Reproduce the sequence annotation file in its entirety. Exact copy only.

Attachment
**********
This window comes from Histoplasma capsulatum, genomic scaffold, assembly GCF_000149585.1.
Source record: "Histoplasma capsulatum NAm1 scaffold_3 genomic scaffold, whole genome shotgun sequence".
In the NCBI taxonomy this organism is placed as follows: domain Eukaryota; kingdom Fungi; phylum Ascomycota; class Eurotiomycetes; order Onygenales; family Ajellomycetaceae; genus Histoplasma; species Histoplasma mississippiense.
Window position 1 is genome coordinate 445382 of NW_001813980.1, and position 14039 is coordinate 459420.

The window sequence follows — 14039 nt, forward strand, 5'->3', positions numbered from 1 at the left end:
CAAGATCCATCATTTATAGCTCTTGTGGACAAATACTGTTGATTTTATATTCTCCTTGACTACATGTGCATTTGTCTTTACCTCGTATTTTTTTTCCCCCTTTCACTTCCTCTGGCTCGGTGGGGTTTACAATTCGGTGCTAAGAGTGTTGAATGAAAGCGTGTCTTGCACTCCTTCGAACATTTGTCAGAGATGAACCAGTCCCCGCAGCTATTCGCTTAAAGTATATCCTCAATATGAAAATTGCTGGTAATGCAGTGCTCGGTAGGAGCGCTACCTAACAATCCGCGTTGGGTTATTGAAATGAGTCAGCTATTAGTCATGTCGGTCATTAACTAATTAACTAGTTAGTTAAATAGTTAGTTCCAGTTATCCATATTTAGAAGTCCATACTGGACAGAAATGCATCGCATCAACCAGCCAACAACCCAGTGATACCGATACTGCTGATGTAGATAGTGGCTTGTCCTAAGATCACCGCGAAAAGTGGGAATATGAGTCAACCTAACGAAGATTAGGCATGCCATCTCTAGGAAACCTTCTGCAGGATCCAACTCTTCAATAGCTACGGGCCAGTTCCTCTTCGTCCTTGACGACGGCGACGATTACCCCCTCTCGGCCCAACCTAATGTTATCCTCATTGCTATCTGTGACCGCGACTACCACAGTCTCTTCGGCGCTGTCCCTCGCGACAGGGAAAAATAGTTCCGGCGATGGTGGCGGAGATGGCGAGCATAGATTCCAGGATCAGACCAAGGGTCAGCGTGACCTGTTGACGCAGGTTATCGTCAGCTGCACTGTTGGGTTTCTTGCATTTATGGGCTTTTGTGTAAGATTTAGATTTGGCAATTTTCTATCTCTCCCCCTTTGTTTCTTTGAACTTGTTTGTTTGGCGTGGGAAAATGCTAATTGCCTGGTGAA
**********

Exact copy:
This window comes from Histoplasma capsulatum, genomic scaffold, assembly GCF_000149585.1.
Source record: "Histoplasma capsulatum NAm1 scaffold_3 genomic scaffold, whole genome shotgun sequence".
In the NCBI taxonomy this organism is placed as follows: domain Eukaryota; kingdom Fungi; phylum Ascomycota; class Eurotiomycetes; order Onygenales; family Ajellomycetaceae; genus Histoplasma; species Histoplasma mississippiense.
Window position 1 is genome coordinate 445382 of NW_001813980.1, and position 14039 is coordinate 459420.

The window sequence follows — 14039 nt, forward strand, 5'->3', positions numbered from 1 at the left end:
CAAGATCCATCATTTATAGCTCTTGTGGACAAATACTGTTGATTTTATATTCTCCTTGACTACATGTGCATTTGTCTTTACCTCGTATTTTTTTTCCCCCTTTCACTTCCTCTGGCTCGGTGGGGTTTACAATTCGGTGCTAAGAGTGTTGAATGAAAGCGTGTCTTGCACTCCTTCGAACATTTGTCAGAGATGAACCAGTCCCCGCAGCTATTCGCTTAAAGTATATCCTCAATATGAAAATTGCTGGTAATGCAGTGCTCGGTAGGAGCGCTACCTAACAATCCGCGTTGGGTTATTGAAATGAGTCAGCTATTAGTCATGTCGGTCATTAACTAATTAACTAGTTAGTTAAATAGTTAGTTCCAGTTATCCATATTTAGAAGTCCATACTGGACAGAAATGCATCGCATCAACCAGCCAACAACCCAGTGATACCGATACTGCTGATGTAGATAGTGGCTTGTCCTAAGATCACCGCGAAAAGTGGGAATATGAGTCAACCTAACGAAGATTAGGCATGCCATCTCTAGGAAACCTTCTGCAGGATCCAACTCTTCAATAGCTACGGGCCAGTTCCTCTTCGTCCTTGACGACGGCGACGATTACCCCCTCTCGGCCCAACCTAATGTTATCCTCATTGCTATCTGTGACCGCGACTACCACAGTCTCTTCGGCGCTGTCCCTCGCGACAGGGAAAAATAGTTCCGGCGATGGTGGCGGAGATGGCGAGCATAGATTCCAGGATCAGACCAAGGGTCAGCGTGACCTGTTGACGCAGGTTATCGTCAGCTGCACTGTTGGGTTTCTTGCATTTATGGGCTTTTGTGTAAGATTTAGATTTGGCAATTTTCTATCTCTCCCCCTTTGTTTCTTTGAACTTGTTTGTTTGGCGTGGGAAAATGCTAATTGCCTGGTGAA